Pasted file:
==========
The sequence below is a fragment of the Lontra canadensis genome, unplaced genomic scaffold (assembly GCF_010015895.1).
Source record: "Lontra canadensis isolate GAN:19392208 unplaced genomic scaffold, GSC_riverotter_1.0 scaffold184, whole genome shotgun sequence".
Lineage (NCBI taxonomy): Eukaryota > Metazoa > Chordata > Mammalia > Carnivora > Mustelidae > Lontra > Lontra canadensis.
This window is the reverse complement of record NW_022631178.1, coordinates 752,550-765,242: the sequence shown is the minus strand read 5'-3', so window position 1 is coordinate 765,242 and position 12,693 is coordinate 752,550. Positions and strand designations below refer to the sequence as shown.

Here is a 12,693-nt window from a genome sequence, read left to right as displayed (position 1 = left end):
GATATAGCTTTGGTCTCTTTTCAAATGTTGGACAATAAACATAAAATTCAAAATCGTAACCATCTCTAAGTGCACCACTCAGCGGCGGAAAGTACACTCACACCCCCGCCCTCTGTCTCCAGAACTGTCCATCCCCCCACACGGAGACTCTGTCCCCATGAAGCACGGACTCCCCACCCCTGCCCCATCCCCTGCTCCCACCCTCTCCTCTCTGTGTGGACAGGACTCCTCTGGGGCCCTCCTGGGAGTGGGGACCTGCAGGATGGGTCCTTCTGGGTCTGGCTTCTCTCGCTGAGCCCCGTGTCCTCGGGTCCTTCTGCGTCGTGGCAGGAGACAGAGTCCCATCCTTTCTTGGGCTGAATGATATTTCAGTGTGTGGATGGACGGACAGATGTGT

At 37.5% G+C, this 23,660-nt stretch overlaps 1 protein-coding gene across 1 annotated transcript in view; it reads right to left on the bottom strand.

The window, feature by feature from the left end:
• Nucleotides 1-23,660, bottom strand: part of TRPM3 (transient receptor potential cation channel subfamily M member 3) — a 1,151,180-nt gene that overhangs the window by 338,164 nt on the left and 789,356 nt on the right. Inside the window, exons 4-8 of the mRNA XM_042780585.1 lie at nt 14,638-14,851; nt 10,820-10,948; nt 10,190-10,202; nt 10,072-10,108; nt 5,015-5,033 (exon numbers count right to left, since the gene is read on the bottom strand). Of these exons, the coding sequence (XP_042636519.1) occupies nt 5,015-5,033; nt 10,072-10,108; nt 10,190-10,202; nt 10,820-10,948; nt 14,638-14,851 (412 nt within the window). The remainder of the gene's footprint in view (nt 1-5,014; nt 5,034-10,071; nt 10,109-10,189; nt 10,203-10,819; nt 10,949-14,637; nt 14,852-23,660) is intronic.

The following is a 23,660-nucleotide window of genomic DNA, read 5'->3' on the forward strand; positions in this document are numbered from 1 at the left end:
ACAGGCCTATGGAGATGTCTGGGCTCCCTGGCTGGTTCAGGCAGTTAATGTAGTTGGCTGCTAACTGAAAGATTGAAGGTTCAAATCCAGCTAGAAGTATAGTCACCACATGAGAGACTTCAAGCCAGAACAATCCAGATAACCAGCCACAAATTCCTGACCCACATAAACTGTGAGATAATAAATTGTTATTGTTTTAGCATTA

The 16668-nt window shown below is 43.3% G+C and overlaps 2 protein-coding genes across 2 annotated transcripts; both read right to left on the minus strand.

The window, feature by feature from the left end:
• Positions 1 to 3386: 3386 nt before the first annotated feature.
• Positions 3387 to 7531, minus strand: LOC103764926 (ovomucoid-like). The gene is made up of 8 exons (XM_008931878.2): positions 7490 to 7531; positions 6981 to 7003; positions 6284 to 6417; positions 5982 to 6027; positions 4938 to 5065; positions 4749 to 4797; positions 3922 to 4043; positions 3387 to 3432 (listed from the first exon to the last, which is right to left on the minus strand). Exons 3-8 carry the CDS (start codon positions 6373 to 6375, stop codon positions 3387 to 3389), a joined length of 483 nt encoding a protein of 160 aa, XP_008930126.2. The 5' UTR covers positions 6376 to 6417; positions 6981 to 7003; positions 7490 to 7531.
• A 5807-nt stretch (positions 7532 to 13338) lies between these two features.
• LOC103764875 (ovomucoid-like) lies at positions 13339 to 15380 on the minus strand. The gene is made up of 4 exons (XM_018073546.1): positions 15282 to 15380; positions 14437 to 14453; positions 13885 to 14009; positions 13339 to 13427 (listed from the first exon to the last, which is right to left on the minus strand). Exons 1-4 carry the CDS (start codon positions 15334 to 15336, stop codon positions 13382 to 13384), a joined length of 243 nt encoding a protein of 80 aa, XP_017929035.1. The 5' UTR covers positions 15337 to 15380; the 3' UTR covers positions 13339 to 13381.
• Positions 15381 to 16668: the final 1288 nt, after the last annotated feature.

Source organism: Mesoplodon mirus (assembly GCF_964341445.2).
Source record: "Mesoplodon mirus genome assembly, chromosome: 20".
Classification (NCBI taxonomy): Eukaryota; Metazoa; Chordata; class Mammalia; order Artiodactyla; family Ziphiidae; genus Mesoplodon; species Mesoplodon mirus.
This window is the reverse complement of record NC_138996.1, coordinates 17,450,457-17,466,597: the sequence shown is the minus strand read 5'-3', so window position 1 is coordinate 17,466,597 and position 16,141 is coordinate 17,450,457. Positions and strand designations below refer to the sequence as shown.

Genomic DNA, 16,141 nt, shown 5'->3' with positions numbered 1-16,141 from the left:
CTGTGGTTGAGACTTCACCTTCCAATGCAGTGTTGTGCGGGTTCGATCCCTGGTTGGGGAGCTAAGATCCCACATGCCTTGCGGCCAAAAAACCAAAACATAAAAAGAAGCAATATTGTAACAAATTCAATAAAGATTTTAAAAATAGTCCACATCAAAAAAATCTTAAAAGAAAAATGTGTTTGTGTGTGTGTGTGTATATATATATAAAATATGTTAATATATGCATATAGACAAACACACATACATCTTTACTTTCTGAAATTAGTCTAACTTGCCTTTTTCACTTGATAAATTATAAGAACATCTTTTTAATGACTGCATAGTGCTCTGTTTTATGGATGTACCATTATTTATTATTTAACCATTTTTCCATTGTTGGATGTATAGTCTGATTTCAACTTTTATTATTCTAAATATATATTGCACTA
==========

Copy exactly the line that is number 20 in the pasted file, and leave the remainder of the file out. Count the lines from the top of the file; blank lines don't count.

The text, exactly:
Source record: "Mesoplodon mirus genome assembly, chromosome: 20".